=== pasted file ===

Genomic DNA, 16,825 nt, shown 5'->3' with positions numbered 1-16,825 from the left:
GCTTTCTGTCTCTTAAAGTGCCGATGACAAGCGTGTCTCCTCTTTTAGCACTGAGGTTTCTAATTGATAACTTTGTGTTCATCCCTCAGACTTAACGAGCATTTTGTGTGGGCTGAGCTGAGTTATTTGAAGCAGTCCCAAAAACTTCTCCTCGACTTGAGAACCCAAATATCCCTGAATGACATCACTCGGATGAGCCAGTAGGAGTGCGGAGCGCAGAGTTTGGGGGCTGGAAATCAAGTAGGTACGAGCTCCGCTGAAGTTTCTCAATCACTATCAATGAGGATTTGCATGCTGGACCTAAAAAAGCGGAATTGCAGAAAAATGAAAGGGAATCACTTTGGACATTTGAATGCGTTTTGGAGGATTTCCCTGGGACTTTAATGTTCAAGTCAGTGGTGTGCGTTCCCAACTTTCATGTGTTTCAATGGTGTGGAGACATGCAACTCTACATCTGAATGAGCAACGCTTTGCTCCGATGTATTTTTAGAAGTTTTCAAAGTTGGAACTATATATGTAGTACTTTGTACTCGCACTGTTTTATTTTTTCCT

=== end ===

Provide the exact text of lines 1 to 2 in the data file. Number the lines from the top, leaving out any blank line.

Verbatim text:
Genomic DNA, 16,825 nt, shown 5'->3' with positions numbered 1-16,825 from the left:
GCTTTCTGTCTCTTAAAGTGCCGATGACAAGCGTGTCTCCTCTTTTAGCACTGAGGTTTCTAATTGATAACTTTGTGTTCATCCCTCAGACTTAACGAGCATTTTGTGTGGGCTGAGCTGAGTTATTTGAAGCAGTCCCAAAAACTTCTCCTCGACTTGAGAACCCAAATATCCCTGAATGACATCACTCGGATGAGCCAGTAGGAGTGCGGAGCGCAGAGTTTGGGGGCTGGAAATCAAGTAGGTACGAGCTCCGCTGAAGTTTCTCAATCACTATCAATGAGGATTTGCATGCTGGACCTAAAAAAGCGGAATTGCAGAAAAATGAAAGGGAATCACTTTGGACATTTGAATGCGTTTTGGAGGATTTCCCTGGGACTTTAATGTTCAAGTCAGTGGTGTGCGTTCCCAACTTTCATGTGTTTCAATGGTGTGGAGACATGCAACTCTACATCTGAATGAGCAACGCTTTGCTCCGATGTATTTTTAGAAGTTTTCAAAGTTGGAACTATATATGTAGTACTTTGTACTCGCACTGTTTTATTTTTTCCT